Monday, April 19, 2010

What is painting? Rendering whats there or changing things?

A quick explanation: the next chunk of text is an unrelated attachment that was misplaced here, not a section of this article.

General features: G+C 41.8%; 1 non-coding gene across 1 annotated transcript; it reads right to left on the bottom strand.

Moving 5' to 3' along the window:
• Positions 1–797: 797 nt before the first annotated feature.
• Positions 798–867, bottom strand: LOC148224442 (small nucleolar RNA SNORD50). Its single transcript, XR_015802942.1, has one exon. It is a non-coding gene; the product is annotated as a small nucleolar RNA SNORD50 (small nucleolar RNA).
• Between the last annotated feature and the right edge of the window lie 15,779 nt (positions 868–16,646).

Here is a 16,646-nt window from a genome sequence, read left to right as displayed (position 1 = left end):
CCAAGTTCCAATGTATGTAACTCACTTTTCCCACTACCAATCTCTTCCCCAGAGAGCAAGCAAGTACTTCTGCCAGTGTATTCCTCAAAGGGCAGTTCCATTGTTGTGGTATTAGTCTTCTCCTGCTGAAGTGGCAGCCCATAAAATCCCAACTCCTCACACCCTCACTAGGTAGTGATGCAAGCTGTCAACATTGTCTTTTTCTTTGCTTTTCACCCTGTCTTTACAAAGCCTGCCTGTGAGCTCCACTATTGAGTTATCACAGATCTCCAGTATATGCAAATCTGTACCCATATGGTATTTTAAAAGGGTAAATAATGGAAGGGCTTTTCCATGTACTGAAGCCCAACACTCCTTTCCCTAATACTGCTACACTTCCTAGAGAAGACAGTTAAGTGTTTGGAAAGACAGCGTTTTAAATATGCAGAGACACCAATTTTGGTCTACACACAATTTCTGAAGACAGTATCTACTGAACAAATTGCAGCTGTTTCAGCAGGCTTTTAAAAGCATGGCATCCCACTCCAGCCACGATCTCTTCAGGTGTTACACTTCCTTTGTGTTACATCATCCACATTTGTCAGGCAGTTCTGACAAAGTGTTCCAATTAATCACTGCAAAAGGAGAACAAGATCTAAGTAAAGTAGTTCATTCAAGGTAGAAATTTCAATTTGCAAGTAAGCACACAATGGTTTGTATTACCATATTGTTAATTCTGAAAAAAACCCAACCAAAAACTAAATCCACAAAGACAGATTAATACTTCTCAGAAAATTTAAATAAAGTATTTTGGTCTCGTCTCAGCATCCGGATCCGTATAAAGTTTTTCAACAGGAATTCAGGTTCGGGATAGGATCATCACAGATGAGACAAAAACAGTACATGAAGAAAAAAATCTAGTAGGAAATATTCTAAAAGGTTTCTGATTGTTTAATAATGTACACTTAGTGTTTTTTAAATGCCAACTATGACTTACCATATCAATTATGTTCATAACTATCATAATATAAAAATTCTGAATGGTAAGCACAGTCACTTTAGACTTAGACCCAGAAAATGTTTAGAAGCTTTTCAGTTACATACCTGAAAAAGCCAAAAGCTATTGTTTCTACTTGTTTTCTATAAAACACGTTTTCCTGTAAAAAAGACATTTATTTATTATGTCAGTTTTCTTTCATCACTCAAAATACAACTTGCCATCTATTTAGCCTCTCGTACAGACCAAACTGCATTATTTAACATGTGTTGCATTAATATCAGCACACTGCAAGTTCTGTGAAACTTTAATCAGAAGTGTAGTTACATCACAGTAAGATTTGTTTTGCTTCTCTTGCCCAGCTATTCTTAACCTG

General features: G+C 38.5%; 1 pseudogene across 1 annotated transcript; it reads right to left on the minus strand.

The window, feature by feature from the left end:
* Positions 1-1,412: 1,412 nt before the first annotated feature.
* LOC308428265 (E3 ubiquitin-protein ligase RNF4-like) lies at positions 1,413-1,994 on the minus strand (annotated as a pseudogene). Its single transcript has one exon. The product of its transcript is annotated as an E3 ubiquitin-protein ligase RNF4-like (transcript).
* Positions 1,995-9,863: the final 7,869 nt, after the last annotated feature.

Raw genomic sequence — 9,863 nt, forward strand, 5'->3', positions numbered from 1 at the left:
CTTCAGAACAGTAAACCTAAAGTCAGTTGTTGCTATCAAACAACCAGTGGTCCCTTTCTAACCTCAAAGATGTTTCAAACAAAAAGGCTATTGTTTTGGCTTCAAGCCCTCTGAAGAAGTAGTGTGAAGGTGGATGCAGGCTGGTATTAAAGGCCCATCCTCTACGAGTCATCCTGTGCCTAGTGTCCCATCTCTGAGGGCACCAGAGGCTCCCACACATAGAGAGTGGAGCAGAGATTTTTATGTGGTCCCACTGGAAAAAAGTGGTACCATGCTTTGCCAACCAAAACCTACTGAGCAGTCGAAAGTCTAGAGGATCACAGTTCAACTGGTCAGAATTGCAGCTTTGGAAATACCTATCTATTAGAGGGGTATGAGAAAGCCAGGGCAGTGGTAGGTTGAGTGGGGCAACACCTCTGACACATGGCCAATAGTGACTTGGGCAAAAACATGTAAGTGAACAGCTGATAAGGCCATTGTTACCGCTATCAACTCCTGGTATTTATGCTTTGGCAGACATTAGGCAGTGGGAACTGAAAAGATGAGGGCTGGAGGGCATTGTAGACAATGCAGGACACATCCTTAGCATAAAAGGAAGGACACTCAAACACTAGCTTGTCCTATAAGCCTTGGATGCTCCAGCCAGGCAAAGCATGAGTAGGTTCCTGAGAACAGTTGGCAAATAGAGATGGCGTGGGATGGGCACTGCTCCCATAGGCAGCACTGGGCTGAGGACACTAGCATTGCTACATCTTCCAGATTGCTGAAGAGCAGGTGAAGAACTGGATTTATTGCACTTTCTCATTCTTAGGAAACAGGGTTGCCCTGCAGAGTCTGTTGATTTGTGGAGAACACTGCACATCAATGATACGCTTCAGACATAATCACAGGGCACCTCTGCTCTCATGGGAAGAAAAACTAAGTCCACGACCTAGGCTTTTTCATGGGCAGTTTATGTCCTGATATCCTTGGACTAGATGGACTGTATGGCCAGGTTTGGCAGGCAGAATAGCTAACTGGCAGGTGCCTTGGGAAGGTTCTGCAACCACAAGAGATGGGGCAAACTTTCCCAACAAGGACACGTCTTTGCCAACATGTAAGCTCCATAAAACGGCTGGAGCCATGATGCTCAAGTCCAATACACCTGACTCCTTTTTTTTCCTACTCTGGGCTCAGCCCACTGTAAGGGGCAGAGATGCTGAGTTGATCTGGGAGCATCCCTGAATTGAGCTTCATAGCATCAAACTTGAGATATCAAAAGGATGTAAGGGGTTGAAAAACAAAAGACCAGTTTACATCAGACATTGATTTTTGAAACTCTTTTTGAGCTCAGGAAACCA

This is a tough question, one that I have debated over in my head so I would appreciate your ideas on this matter. I think there is so much beauty out there in the landscape or figure, so why change anything? Just capture what is there. On the other hand, What nature has to offer often doesn't yield it best result. I like Paul Strisik book written in the late 90's where he was painting a river but the tail end was boring. He creatively took it down, swung it to the right and had a beautiful design. At times, nature give beauty and pristene, harmonious landscapes but other times we must be creative. I know various excellent painters who came up with beautiful paintings and didn't approach what was in front of them. I think the artist needs to have in mind an image of the painting before they ever start. If there are design problems, fix them immediately, don't say I will get to that latter, let me paint the things that work. That is not to say you can't paint in one location to do a foreground, then move over thirty feet to do a background but have that in mind at the outset and save yourself some torment. Basically, my best advice is use what is in front of you as a starter but don't be locked into rendering exactly what is there. Be creative and move, add or subtract elements to arrive at a good composition. The Napa Barn painting above illustrates this well. The barn and vines were there but the foreground was not interesting, big bushes with tiny flowers. I did away with them and put in some big irises I saw at the next house door and had a better painting, opening things up and adding interest-a way for the viewer to enter the painting. Be flexible, use what is there for inspiration but change things as needed.

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